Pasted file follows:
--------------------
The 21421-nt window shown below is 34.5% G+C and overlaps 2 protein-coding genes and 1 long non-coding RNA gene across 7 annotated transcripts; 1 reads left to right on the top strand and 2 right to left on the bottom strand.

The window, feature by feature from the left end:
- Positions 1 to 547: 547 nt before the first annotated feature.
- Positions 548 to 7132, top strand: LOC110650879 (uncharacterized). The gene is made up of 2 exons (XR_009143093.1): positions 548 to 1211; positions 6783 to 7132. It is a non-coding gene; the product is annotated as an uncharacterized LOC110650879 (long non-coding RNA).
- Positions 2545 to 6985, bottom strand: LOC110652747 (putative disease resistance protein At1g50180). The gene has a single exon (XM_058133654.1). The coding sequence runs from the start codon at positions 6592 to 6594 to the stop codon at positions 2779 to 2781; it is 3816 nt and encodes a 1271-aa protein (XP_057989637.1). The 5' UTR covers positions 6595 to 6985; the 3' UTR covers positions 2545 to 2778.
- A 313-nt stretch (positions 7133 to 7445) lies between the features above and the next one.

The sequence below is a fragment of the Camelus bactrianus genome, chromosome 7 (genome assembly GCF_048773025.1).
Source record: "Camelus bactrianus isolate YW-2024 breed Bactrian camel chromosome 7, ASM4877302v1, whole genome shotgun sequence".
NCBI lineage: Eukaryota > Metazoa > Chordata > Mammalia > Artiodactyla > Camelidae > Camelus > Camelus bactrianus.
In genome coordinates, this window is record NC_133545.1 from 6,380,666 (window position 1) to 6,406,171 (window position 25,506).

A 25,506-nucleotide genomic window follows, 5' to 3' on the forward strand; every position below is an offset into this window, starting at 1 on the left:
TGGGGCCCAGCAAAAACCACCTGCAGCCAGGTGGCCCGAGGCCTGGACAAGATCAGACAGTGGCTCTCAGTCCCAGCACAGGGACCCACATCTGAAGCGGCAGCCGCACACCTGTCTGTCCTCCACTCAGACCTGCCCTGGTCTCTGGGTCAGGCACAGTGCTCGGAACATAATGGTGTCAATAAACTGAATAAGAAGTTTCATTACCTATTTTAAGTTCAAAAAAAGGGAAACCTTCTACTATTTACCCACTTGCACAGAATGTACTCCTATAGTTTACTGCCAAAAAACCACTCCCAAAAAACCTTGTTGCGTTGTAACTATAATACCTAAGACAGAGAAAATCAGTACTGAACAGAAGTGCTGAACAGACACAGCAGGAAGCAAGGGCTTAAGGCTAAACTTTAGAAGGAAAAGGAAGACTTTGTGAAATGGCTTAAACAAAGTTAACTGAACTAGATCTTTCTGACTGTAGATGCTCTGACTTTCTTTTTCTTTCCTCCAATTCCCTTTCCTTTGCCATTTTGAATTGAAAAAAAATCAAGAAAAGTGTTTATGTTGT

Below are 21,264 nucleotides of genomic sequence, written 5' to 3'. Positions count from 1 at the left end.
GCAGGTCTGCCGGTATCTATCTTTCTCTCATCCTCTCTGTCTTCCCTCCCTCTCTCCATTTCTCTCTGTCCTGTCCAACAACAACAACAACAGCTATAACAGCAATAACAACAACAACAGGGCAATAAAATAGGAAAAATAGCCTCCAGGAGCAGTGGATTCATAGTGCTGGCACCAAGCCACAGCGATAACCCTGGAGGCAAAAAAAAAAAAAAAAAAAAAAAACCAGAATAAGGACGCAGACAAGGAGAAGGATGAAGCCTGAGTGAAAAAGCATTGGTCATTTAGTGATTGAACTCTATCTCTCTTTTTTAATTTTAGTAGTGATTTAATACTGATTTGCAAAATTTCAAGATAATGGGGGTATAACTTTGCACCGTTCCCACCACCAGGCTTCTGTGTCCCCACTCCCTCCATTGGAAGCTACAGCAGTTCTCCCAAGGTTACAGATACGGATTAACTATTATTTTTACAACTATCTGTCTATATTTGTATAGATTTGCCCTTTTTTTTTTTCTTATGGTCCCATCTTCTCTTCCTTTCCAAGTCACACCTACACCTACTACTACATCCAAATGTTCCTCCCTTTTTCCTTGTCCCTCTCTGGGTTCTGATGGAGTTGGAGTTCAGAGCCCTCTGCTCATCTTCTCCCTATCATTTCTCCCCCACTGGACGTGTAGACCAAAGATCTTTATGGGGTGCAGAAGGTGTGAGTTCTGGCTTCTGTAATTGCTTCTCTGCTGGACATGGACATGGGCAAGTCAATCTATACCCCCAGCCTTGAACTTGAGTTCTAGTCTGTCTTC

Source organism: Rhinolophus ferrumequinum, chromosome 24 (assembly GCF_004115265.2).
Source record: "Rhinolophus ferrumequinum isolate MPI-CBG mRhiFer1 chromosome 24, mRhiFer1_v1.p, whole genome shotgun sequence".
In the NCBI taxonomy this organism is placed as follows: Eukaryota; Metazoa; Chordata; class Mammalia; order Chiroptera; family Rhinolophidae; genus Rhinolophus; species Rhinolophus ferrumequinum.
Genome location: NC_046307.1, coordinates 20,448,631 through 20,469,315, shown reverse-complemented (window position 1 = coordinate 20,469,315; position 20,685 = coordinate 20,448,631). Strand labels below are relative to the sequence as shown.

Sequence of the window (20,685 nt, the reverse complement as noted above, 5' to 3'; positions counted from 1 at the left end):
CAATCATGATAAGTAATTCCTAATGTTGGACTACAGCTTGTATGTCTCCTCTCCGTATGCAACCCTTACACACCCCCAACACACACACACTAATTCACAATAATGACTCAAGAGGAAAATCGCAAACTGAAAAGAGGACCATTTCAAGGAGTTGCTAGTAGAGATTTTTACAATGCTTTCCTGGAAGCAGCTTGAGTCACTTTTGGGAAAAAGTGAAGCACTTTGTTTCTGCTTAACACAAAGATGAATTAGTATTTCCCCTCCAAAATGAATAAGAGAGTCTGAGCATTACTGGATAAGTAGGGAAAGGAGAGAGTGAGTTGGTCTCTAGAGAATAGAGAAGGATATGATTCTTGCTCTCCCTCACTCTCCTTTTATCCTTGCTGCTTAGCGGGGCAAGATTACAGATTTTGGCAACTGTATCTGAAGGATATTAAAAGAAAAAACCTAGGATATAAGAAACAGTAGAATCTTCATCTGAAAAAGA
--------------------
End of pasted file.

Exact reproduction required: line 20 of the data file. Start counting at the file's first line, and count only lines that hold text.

CAATCATGATAAGTAATTCCTAATGTTGGACTACAGCTTGTATGTCTCCTCTCCGTATGCAACCCTTACACACCCCCAACACACACACACTAATTCACAATAATGACTCAAGAGGAAAATCGCAAACTGAAAAGAGGACCATTTCAAGGAGTTGCTAGTAGAGATTTTTACAATGCTTTCCTGGAAGCAGCTTGAGTCACTTTTGGGAAAAAGTGAAGCACTTTGTTTCTGCTTAACACAAAGATGAATTAGTATTTCCCCTCCAAAATGAATAAGAGAGTCTGAGCATTACTGGATAAGTAGGGAAAGGAGAGAGTGAGTTGGTCTCTAGAGAATAGAGAAGGATATGATTCTTGCTCTCCCTCACTCTCCTTTTATCCTTGCTGCTTAGCGGGGCAAGATTACAGATTTTGGCAACTGTATCTGAAGGATATTAAAAGAAAAAACCTAGGATATAAGAAACAGTAGAATCTTCATCTGAAAAAGA